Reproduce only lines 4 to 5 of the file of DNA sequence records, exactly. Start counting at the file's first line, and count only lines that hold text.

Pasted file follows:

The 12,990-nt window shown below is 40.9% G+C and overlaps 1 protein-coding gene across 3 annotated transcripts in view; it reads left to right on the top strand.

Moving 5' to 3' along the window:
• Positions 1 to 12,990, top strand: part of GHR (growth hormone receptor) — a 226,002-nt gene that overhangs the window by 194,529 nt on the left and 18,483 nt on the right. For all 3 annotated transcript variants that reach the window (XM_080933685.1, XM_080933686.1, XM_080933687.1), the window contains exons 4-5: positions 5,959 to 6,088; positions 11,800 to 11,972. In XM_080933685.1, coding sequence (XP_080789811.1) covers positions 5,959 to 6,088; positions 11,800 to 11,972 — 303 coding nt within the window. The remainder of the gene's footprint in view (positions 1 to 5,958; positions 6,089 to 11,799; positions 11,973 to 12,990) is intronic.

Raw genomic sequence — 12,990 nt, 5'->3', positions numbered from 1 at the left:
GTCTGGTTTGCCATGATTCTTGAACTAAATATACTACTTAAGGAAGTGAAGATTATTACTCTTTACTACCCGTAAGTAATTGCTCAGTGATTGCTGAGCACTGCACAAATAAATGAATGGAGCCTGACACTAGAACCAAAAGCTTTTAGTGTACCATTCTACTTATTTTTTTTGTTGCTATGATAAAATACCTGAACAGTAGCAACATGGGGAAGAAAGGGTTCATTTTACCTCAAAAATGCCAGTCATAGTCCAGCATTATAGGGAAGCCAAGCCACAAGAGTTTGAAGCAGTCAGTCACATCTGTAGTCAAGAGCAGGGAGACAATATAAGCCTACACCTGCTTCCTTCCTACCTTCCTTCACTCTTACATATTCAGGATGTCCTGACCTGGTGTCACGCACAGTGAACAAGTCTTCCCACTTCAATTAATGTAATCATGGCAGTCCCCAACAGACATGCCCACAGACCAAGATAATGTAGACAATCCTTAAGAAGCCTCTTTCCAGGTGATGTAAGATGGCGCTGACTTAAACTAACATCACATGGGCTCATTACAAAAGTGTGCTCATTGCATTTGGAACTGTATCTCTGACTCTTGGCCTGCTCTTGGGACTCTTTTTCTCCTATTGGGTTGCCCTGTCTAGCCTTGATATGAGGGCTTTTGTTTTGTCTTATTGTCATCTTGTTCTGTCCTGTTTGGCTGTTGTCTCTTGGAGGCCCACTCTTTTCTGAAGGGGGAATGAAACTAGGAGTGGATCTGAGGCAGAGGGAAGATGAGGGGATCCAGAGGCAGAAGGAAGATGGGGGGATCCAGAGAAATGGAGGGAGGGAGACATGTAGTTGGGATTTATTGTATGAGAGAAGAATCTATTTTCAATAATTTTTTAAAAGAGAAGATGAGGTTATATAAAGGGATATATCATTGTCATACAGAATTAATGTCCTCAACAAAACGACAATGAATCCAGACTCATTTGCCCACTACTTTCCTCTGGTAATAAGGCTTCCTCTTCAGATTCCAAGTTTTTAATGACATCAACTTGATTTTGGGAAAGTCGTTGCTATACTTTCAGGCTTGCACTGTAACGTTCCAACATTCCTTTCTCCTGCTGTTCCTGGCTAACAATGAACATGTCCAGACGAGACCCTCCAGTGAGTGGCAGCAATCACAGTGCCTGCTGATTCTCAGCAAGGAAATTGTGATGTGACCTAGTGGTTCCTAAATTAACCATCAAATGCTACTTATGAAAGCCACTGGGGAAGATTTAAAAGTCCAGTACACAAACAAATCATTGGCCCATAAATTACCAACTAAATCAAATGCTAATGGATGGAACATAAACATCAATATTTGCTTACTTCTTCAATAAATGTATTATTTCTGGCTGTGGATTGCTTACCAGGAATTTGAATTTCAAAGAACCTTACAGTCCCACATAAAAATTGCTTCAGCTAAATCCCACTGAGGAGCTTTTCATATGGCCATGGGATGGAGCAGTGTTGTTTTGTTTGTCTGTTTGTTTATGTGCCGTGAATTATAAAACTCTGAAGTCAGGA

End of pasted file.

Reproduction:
Raw genomic sequence — 12,990 nt, 5'->3', positions numbered from 1 at the left:
GTCTGGTTTGCCATGATTCTTGAACTAAATATACTACTTAAGGAAGTGAAGATTATTACTCTTTACTACCCGTAAGTAATTGCTCAGTGATTGCTGAGCACTGCACAAATAAATGAATGGAGCCTGACACTAGAACCAAAAGCTTTTAGTGTACCATTCTACTTATTTTTTTTGTTGCTATGATAAAATACCTGAACAGTAGCAACATGGGGAAGAAAGGGTTCATTTTACCTCAAAAATGCCAGTCATAGTCCAGCATTATAGGGAAGCCAAGCCACAAGAGTTTGAAGCAGTCAGTCACATCTGTAGTCAAGAGCAGGGAGACAATATAAGCCTACACCTGCTTCCTTCCTACCTTCCTTCACTCTTACATATTCAGGATGTCCTGACCTGGTGTCACGCACAGTGAACAAGTCTTCCCACTTCAATTAATGTAATCATGGCAGTCCCCAACAGACATGCCCACAGACCAAGATAATGTAGACAATCCTTAAGAAGCCTCTTTCCAGGTGATGTAAGATGGCGCTGACTTAAACTAACATCACATGGGCTCATTACAAAAGTGTGCTCATTGCATTTGGAACTGTATCTCTGACTCTTGGCCTGCTCTTGGGACTCTTTTTCTCCTATTGGGTTGCCCTGTCTAGCCTTGATATGAGGGCTTTTGTTTTGTCTTATTGTCATCTTGTTCTGTCCTGTTTGGCTGTTGTCTCTTGGAGGCCCACTCTTTTCTGAAGGGGGAATGAAACTAGGAGTGGATCTGAGGCAGAGGGAAGATGAGGGGATCCAGAGGCAGAAGGAAGATGGGGGGATCCAGAGAAATGGAGGGAGGGAGACATGTAGTTGGGATTTATTGTATGAGAGAAGAATCTATTTTCAATAATTTTTTAAAAGAGAAGATGAGGTTATATAAAGGGATATATCATTGTCATACAGAATTAATGTCCTCAACAAAACGACAATGAATCCAGACTCATTTGCCCACTACTTTCCTCTGGTAATAAGGCTTCCTCTTCAGATTCCAAGTTTTTAATGACATCAACTTGATTTTGGGAAAGTCGTTGCTATACTTTCAGGCTTGCACTGTAACGTTCCAACATTCCTTTCTCCTGCTGTTCCTGGCTAACAATGAACATGTCCAGACGAGACCCTCCAGTGAGTGGCAGCAATCACAGTGCCTGCTGATTCTCAGCAAGGAAATTGTGATGTGACCTAGTGGTTCCTAAATTAACCATCAAATGCTACTTATGAAAGCCACTGGGGAAGATTTAAAAGTCCAGTACACAAACAAATCATTGGCCCATAAATTACCAACTAAATCAAATGCTAATGGATGGAACATAAACATCAATATTTGCTTACTTCTTCAATAAATGTATTATTTCTGGCTGTGGATTGCTTACCAGGAATTTGAATTTCAAAGAACCTTACAGTCCCACATAAAAATTGCTTCAGCTAAATCCCACTGAGGAGCTTTTCATATGGCCATGGGATGGAGCAGTGTTGTTTTGTTTGTCTGTTTGTTTATGTGCCGTGAATTATAAAACTCTGAAGTCAGGA